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Taxonomy, diversity and clinical relevance of the genus Aspergillus
Hubka, Vít ; Kolařík, Miroslav (advisor) ; Labuda, Roman (referee) ; de Beer, Wilhelm (referee)
Aspergillus is a speciose genus encompassing nearly 400 species that has significant economic impacts on human health, the food industry, biotechnology and pharmacology. The research included in this thesis focuses on current issues related to the generic concept, subgeneric classification and species delimitation in Aspergillus. It addresses the need for revisions of several sections or species complexes. It provides novel information regarding etiology of aspergillosis as well as the antifungal susceptibilities of several less common opportunistic pathogens. The taxonomic section of the thesis contributes to the taxonomic stability and the new concept of the genus Aspergillus, which changed in response to the discontinuation of dual nomenclature in fungi. Sufficient arguments were collected (e.g., verification of monophyly, unifying phenotypic characters) for maintaining a broad concept of the genus and avoiding splitting it into several genera. All genera typified by sexual morphs and having Aspergillus asexual states were synonymized with Aspergillus and the appropriate names adopted; new combinations were made for teleomorphic species that lacked Aspergillus names. This thesis also contributed to infrageneric taxonomy of the genus via the proposal of four new sections in the subg. Circumdati,...
Taxonomy, diversity and clinical relevance of the genus Aspergillus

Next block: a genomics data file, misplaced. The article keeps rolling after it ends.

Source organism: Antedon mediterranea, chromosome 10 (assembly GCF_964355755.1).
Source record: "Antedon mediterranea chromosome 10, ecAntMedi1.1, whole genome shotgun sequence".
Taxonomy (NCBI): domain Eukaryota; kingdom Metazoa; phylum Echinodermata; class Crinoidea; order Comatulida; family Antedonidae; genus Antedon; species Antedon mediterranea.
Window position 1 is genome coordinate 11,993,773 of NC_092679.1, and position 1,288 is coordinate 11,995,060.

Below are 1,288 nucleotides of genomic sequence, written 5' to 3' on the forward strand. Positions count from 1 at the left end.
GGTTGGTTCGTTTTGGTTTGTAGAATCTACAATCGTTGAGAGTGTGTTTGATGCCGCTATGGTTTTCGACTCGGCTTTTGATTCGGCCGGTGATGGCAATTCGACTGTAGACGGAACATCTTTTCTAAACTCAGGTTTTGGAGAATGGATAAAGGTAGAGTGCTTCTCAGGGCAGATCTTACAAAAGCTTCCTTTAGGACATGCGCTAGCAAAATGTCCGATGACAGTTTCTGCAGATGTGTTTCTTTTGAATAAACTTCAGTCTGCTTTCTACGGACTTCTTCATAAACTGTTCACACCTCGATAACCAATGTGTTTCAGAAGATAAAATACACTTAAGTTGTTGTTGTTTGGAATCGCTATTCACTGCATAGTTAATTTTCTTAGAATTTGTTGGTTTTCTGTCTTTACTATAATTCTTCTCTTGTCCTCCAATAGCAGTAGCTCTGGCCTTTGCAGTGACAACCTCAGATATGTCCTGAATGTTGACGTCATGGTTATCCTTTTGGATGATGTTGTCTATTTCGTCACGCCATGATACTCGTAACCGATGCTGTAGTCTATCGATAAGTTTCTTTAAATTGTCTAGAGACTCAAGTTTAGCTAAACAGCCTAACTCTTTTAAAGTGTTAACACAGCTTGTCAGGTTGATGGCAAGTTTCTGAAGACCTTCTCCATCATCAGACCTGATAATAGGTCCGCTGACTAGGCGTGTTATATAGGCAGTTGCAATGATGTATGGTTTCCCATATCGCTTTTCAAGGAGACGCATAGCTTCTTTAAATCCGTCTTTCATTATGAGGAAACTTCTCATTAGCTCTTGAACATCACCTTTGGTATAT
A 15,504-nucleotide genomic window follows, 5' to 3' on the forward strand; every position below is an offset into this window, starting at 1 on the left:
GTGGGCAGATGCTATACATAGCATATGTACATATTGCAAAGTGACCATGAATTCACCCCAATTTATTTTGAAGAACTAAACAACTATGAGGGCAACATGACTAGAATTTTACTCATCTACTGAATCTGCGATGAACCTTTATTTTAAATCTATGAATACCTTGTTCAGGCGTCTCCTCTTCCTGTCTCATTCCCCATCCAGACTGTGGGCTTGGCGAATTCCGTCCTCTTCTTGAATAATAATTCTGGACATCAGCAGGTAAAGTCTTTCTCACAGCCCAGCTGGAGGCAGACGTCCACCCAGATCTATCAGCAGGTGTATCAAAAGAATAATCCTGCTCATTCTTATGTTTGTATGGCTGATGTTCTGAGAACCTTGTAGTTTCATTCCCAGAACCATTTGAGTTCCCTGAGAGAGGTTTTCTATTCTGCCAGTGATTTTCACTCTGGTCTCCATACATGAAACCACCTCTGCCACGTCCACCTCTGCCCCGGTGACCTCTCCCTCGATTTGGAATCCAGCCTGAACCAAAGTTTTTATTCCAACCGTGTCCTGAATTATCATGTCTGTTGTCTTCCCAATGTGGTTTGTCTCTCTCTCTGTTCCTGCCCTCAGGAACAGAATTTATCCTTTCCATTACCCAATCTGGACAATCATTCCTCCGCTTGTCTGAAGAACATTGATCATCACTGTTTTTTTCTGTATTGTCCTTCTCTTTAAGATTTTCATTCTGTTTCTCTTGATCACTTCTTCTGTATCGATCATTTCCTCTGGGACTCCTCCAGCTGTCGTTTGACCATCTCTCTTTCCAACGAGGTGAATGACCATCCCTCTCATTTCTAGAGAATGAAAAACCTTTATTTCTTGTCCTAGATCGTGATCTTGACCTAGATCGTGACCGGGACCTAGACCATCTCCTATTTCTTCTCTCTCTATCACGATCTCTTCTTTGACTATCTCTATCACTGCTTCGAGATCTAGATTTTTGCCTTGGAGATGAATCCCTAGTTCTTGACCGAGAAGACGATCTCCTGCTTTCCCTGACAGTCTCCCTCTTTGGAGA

Hubka, Vít ; Kolařík, Miroslav (advisor) ; Labuda, Roman (referee) ; de Beer, Wilhelm (referee)
Aspergillus is a speciose genus encompassing nearly 400 species that has significant economic impacts on human health, the food industry, biotechnology and pharmacology. The research included in this thesis focuses on current issues related to the generic concept, subgeneric classification and species delimitation in Aspergillus. It addresses the need for revisions of several sections or species complexes. It provides novel information regarding etiology of aspergillosis as well as the antifungal susceptibilities of several less common opportunistic pathogens. The taxonomic section of the thesis contributes to the taxonomic stability and the new concept of the genus Aspergillus, which changed in response to the discontinuation of dual nomenclature in fungi. Sufficient arguments were collected (e.g., verification of monophyly, unifying phenotypic characters) for maintaining a broad concept of the genus and avoiding splitting it into several genera. All genera typified by sexual morphs and having Aspergillus asexual states were synonymized with Aspergillus and the appropriate names adopted; new combinations were made for teleomorphic species that lacked Aspergillus names. This thesis also contributed to infrageneric taxonomy of the genus via the proposal of four new sections in the subg. Circumdati,...